Having a pest issue with your prized birds is not a pleasant experience. The risks around losing your birds is high if you do not ensure the threat is identified and a remediation plan put in place. Insecticides are not always a wise option especially when placed in the same environment as your birds, so you may need to get a little creative when it comes to solving some of the issues. Of course some threats are more pressing than others however long term exposure will make each threat a high risk for injury or death of your birds.
The most common threats to any outdoor aviary:
I have recently experienced what many would call a rodent attack on my aviary. The damage occurred after building my new aviary which was twice the size of my previous setup. Shortly thereafter it was clear that I had not followed my own advice on preventive measures for rodent control and by the time I had realized I had a serious rodent problem it was just ay too late. The rodents were getting into the aviary through tunnelling through the floor.
The one area I was certain I had covered when building my aviary. But yet they were still getting in and were very aggressive and hungry. One of the reasons I did not realise I had such a problem was due to the fact that they were catching the finches and taking them into empty nest boxes and only feeding on them once inside. A terrible discovery for any finch breeder!
One of the best ways to identify if you have a rodent problem inside your aviary is to scope out the floor. Check corners, under bushes and grasses for any signs of entry and tunnelling. These guys are tricky and will amaze you with their methods of entering into the aviary. As rats and mice can flatten their rib cages to fit through gaps you have to be very vigilant in your investigations. Basically if a pencil can fit through a gap, more likely a mouse can too.
So I had to go back to the basics and check, check, check. Oh and a word of advice, make sure your furry little friends haven’t taken up residence inside your aviary before you permanently block off their potential exits!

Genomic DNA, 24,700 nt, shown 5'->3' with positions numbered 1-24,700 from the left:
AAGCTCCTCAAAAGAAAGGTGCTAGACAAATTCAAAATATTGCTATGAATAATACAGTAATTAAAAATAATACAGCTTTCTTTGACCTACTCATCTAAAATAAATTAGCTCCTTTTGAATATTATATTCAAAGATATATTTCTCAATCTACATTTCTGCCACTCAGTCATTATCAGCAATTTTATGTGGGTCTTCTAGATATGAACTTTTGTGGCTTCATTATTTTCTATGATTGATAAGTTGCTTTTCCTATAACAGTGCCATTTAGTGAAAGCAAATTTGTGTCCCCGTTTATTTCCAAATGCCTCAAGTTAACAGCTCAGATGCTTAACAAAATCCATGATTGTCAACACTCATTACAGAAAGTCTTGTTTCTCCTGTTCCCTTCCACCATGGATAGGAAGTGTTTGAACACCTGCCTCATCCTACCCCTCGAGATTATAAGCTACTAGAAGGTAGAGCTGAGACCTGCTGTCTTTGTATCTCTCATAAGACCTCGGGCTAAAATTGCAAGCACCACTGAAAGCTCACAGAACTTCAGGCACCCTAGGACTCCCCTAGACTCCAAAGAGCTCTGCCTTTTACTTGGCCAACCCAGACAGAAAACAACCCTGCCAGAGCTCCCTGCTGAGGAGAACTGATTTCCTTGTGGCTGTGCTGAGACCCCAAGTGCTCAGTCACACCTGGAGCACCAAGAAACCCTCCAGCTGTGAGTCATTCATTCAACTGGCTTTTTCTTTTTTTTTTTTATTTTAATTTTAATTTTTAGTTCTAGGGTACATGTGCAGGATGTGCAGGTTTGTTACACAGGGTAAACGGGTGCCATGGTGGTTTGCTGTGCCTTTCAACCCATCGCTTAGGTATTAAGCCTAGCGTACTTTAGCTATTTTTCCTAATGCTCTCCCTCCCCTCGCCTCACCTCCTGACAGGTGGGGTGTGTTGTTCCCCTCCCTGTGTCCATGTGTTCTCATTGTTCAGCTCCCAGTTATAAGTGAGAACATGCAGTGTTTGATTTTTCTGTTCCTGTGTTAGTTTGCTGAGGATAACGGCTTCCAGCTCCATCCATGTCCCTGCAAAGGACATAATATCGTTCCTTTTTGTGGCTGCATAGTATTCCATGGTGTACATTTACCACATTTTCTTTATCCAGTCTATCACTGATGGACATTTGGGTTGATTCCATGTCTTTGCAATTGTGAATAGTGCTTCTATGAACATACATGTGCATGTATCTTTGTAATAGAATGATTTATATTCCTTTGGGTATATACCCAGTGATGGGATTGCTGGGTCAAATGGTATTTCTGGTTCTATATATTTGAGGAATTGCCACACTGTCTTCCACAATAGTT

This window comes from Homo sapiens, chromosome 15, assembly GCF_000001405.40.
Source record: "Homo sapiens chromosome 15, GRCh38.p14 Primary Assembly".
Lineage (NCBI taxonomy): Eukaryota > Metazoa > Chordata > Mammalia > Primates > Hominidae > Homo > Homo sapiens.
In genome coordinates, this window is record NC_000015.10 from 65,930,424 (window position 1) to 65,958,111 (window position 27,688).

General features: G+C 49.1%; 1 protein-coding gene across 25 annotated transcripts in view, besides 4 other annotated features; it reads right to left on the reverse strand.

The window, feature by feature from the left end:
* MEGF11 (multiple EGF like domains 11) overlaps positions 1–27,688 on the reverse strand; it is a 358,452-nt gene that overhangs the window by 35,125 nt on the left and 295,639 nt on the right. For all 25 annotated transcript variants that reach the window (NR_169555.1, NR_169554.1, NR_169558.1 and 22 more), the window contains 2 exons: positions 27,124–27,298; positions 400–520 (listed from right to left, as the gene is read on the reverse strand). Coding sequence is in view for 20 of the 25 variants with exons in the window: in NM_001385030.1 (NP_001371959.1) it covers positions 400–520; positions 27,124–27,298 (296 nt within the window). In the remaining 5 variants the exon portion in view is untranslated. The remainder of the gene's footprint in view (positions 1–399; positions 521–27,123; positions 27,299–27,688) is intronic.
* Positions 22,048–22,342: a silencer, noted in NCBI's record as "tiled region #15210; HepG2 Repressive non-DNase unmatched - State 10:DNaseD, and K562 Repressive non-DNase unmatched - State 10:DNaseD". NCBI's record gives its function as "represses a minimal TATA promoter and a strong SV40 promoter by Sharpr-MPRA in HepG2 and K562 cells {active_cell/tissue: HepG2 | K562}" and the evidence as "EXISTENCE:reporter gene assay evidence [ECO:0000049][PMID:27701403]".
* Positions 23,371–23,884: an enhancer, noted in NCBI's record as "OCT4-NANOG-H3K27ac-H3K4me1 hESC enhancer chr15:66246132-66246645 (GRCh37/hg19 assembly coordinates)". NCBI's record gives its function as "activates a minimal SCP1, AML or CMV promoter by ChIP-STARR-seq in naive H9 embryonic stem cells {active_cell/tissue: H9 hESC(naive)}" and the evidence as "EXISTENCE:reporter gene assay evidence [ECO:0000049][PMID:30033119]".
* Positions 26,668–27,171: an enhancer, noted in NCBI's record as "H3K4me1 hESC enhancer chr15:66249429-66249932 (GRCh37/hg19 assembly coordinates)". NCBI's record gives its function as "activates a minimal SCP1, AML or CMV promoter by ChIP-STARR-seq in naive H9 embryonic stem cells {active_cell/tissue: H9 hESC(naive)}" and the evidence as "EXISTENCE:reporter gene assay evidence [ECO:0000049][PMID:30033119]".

Most of your issues will come from the aviary floors by means of tunnelling.
There are many types of floors found in an aviary. Some have great advantages to health and maintenance as well as rodent control.
Concrete Floors: A very common floor type in larger and permeant aviaries/cages. These types of floors are easy to clean and disinfect and act as the perfect barrier to any potential tunnelling.
Mesh Floor: if your aviary of cage does not have a concrete slab for a floor, you may have to line the floor with a galvanised wire mesh. Doing this will prevent the rodents from entering throughout the floor. Ensure you cover the mesh with gravel, dirt of paver.
Pavers: Another type of floor covering is to use pavers, They work well and are inexpensive. Even a few odd bricks lying around will act as good protection alongside the barriers of your aviary walls.
I have often used a combination of either options to cover my floors. But do not skimp out on this task as you will suffer in the long term should rodents start to tunnel their way through. Just remember to choose the right rodent free mesh for your aviary. Once you are happy with your floor covering, move on to proactive control measures.
TRAPS TRAPS TRAPS!
There are certainly a variety of brands and traps out in the market today. Choose one thats best works for you. But do remember that you are trying to catch rodents in and around your birds so be careful when using dusts, pellets, or anything that could potentially harm your birds. You may need to be creative in baiting methods and trapping.
Some common types of Rodent traps:
- Vertical Spring Trap
- Clean touch spring trap
- Live catch mouse / rat trap
- Nooski mouse / rat trap
If you find a rodent tunnel inside aviary, here’s a little tip that works wonders for me. Find the hole and prepare your mouse / rat trap. Once baited place the trap near the tunnel. Once placed, grab the top half of a bird cage. (Any size) and place it on top of tunnel and trap. This will ensure the rodent is restricted to the area within the bird cage and is more likely to take the bait set in the trap. This method will also ensure you birds don’t get a little adventurous and get caught in the vertical trap.
I also use live catch rodent traps as they can catch multiple rodents in one night. I have also found that once a mouse or rat is caught in this trap, more seem to follow him in. It’s a safe trap that you can place anywhere in the aviary or surrounding without having to worry about injuring your birds or other pets.
Some baits that have good results; Peanut butter, Chocolate, Canola oil soaked in card and boiled egg.
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